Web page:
29 Jul Stewardship at Joshua Tree National Park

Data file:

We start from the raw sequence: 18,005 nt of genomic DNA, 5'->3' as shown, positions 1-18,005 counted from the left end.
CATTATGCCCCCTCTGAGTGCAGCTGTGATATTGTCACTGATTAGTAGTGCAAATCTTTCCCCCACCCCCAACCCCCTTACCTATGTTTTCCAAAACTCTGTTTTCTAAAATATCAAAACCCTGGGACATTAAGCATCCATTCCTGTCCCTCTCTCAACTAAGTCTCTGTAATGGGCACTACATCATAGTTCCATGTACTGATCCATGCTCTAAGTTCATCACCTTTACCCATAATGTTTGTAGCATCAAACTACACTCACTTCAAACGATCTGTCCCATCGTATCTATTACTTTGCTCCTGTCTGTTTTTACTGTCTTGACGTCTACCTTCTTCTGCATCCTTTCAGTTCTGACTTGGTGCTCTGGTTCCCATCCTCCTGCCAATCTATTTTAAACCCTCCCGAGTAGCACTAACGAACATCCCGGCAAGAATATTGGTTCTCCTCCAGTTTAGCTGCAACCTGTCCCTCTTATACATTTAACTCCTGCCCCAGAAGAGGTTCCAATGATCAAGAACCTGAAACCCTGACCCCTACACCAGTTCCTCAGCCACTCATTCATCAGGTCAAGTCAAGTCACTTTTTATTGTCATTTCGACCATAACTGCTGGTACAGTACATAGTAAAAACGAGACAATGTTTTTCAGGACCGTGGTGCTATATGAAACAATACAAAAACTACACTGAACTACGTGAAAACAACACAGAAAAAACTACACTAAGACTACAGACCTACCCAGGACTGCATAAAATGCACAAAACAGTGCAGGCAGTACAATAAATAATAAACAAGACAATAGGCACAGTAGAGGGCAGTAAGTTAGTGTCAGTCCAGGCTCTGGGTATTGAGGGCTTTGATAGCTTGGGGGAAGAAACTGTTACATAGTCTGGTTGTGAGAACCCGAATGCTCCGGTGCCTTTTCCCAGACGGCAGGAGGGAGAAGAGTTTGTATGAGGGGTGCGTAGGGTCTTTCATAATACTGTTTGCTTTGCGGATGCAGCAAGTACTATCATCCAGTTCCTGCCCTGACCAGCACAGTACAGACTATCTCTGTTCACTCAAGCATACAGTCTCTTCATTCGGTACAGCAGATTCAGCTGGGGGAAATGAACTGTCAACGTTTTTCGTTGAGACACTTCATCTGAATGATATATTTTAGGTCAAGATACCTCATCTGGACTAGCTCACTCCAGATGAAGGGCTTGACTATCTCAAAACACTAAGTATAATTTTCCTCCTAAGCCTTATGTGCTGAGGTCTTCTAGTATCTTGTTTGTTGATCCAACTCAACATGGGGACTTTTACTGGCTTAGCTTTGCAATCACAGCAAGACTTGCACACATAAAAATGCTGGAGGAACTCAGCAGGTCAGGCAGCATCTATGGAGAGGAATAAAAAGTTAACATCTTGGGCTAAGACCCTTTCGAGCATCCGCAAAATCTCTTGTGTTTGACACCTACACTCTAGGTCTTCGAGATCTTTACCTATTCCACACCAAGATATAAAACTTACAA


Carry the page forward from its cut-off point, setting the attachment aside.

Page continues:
Stewardship is the intersection between three key principles: Understand, Assess, and Apply. These principles are an approach to applying resource management. Imagine being in charge of all resources (cultural, wildlife, vegetation, and physical sciences) in an area of nearly 800 thousand acres that is all of Joshua Tree National Park. That person here at Joshua Tree National Park, Jane Rodgers, is nothing short of amazing. Here’s what she taught me: First, you must understand what lies within your boundaries. Here we have a park full of historical artifacts (native artifacts, mines, and rancher artifacts) that spell out a rich history of the area. The Sonoran desert is the world’s most diverse desert in terms of plant life, supporting a surprising amount of wildlife. Desert oases are scattered throughout the park, hinting at the origin of the name 29 palms, the town hugging the northern side of the park and where I’ve called home for the past two months. Next, assess what you’ve understood to be within your boundary. It may be difficult to check in with every rock, every living plant or animal species, so instead maybe you pick an indicator species or specific representative areas within the park. Are birds nesting? Are plants reproducing? How has rainfall changed in different areas of the park? Are artifacts being preserved? Use strategic science such as climate change studies, visitor use studies, and long term monitoring of resources to continually assess the state of resources within the park. Once that is done you can apply management strategies such as the preservation of historic artifacts (signs around pictographs and closing mines), and restoration of natural habitats (replanting over social trails). Managing a natural area such as a park or refuge has always peaked my interest and hearing Jane speak about how she does it for such an expansive, diverse, and popular area really changed my perspective on stewardship and what I want my role to be in conservation. I’d be lucky to do anything as great as what goes on here at Joshua Tree!